March 15, 2004
University Distance Learning GIS Programs
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Welcome to GISWeekly! Distance learning has become a popular way for professionals to beef up their GIS skills or learn completely new skills to add to their professional expertise. In an earlier
article we heard about what vendors had to offer in the way of online educational programs. This time, university program directors offer their views on the programs their institutions offer.
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University Distance Learning GIS Programs
By Susan Smith
Distance learning has become a popular way for professionals to beef up their GIS skills or learn completely new skills to add to their professional expertise. A number of
vendors and universities offer online programs designed for those students who are working professionals and can't take time away from their busy schedules to take a college course. These programs have their advantages and disadvantages. University program directors offer their views on the programs their institutions offer.
World Campus GIS program has been going strong for five years. It offers a non-credit course designed for members of the American Institute of Certified Planners (AICP) to “earn the maximum number of continuing professional development program credits permitted from an organization external to the AICP.” An 18-month effort has spawned a full academic credit online degree program that will offer baccalaureate as well as master's degrees, which should be launched in the fall of 2004.
What changed to make it a full credit online program, I asked David DiBiase, program director. “First of all we need to make clear, when we say 'online' people think of ESRI's Virtual Campus but this is different than that in one important way - our program is intensively instructor-led. So every day in every class a real live person walks in and answers questions and has both one-on-one discussions and group discussions, so it's very people oriented, it's not just a lot of course material that's published on the web. And also students aren't working in isolation they are working in groups so classes of people get to know each other.”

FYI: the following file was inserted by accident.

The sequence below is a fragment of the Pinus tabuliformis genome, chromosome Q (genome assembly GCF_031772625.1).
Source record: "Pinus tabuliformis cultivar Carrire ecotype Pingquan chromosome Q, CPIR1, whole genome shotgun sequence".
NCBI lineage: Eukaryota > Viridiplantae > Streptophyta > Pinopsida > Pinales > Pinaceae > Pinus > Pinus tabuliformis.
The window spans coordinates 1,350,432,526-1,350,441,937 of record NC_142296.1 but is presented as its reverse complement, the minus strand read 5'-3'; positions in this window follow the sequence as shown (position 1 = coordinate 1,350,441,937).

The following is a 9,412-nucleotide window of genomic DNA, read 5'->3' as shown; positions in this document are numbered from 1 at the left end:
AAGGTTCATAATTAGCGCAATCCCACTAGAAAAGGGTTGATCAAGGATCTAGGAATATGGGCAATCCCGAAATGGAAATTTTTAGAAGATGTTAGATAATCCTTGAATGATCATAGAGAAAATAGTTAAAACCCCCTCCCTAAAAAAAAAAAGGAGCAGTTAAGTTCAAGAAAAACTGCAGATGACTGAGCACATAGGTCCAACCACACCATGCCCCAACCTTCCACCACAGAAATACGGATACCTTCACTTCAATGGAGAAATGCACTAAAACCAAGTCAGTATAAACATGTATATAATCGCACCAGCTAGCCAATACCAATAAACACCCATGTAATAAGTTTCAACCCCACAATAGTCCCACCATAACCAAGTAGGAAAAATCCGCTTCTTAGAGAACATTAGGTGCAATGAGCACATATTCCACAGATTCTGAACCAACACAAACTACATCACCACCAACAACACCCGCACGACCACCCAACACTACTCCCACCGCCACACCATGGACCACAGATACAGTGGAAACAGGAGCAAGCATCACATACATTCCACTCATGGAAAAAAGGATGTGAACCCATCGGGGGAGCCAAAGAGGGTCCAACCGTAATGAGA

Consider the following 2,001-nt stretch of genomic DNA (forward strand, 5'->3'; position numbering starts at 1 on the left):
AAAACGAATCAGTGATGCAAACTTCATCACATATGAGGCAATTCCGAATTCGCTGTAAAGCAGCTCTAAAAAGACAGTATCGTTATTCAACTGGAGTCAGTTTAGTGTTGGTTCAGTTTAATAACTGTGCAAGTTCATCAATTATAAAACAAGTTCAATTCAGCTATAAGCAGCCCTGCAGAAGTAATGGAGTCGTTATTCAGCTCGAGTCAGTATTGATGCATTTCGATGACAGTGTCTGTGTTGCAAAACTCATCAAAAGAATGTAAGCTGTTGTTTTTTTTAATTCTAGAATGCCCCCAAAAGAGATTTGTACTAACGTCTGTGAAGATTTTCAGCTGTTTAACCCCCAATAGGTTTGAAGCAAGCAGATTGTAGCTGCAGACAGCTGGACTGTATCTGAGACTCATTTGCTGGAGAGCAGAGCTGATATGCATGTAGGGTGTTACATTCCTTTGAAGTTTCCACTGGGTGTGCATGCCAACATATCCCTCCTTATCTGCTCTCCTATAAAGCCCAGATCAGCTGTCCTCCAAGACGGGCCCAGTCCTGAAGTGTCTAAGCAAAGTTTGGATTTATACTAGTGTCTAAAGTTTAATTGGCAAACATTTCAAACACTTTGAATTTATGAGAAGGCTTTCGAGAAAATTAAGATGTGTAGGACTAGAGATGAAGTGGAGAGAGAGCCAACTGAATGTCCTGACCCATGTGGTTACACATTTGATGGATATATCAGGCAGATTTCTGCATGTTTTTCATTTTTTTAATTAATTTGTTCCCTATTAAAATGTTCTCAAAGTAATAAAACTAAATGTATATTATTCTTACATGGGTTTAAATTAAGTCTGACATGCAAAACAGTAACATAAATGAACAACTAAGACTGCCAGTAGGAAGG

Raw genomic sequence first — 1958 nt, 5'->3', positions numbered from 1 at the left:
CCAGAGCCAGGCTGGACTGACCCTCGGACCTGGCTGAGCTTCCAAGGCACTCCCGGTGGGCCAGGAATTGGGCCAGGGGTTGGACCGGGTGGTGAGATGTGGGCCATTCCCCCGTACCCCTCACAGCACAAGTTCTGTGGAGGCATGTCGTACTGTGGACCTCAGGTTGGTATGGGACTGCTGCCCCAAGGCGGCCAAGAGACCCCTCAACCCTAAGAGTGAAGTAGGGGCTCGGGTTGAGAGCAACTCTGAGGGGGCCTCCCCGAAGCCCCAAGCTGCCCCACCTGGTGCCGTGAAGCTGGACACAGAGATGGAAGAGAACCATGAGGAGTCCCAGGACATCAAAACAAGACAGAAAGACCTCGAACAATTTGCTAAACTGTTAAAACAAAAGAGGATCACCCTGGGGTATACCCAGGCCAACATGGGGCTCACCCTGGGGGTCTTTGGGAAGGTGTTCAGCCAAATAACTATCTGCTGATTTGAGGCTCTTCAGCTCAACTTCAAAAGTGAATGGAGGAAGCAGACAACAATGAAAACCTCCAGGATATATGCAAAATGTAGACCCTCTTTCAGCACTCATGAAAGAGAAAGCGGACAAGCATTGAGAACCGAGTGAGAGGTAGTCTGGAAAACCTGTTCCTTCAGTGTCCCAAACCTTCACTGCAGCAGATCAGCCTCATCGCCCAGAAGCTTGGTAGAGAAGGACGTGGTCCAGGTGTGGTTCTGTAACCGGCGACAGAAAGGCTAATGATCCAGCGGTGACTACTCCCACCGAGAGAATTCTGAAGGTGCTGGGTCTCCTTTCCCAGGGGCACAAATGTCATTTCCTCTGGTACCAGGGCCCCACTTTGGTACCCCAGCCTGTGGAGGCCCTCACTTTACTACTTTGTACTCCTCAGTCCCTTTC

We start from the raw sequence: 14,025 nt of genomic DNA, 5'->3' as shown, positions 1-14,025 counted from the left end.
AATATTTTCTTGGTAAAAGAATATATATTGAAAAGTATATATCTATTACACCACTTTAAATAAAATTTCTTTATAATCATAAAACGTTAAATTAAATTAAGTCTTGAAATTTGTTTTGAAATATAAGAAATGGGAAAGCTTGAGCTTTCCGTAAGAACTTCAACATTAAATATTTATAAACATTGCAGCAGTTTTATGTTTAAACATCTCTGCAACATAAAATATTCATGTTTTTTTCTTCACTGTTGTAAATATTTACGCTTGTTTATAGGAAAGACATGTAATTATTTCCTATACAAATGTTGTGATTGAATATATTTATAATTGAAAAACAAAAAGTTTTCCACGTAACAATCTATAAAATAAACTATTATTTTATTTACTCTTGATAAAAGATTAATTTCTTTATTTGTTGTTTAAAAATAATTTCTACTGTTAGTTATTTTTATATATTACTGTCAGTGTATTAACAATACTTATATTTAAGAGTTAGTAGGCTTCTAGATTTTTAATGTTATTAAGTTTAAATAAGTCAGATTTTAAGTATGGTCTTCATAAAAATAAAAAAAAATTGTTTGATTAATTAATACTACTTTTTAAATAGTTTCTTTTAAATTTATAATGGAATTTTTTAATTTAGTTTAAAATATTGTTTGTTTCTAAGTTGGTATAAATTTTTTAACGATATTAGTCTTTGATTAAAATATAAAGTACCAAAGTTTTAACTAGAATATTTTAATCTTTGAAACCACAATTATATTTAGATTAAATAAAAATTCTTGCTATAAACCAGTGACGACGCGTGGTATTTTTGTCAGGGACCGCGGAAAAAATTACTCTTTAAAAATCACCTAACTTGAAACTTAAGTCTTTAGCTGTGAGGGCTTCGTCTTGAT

don't have any formal education in GIS or geography. What they want is to get the groundwork, the formal education, to supplement the training they might have had on the job.”
discussion so that
everyone in the class can benefit from the questions and answers. We try really hard to help students get to know one another and start to build personal and professional relationships. The way we do that is that every student has to create an e-portfolio, that is they have to publish on the web a page that describes themselves. Linked to that page are all the project reports that they have to create throughout the program. Those are all published online so students can look at each other's work and get to know each other. We want students to work together and help each other as a team.”
people can work
when it's convenient to them. For the one-on-one interactions, we'll use real time audio.”
in a way that works best for them so they can be relatively active and vocal or they can be quiet.”
Students' progress is assessed using their e-portfolio. “One of the big concerns people have is about academic integrity,” explained DiBiase. “They're concerned that students are actually doing their own work and there's a lot of fear among those who aren't familiar with distance ed that it might be easy to cheat. The way you take care of that and ensure academic integrity online is same way you do it in person: you get to know your students, you can then tell if the work is theirs or not. And the way we get to know them is through their portfolio.”
Close to 1,000 students have entered the World Campus program, over 400 have graduated. DiBiase said the way to make online learning successful is as follows: 1) focus on active learning --on their activities, to make sure the things they do are active experience, 2) a lot of communication; accessible instructors - instructors log in every single day, year round, and are there to answer questions, so people don't feel isolated.
points and contributions to the profession that they need to be certified.”
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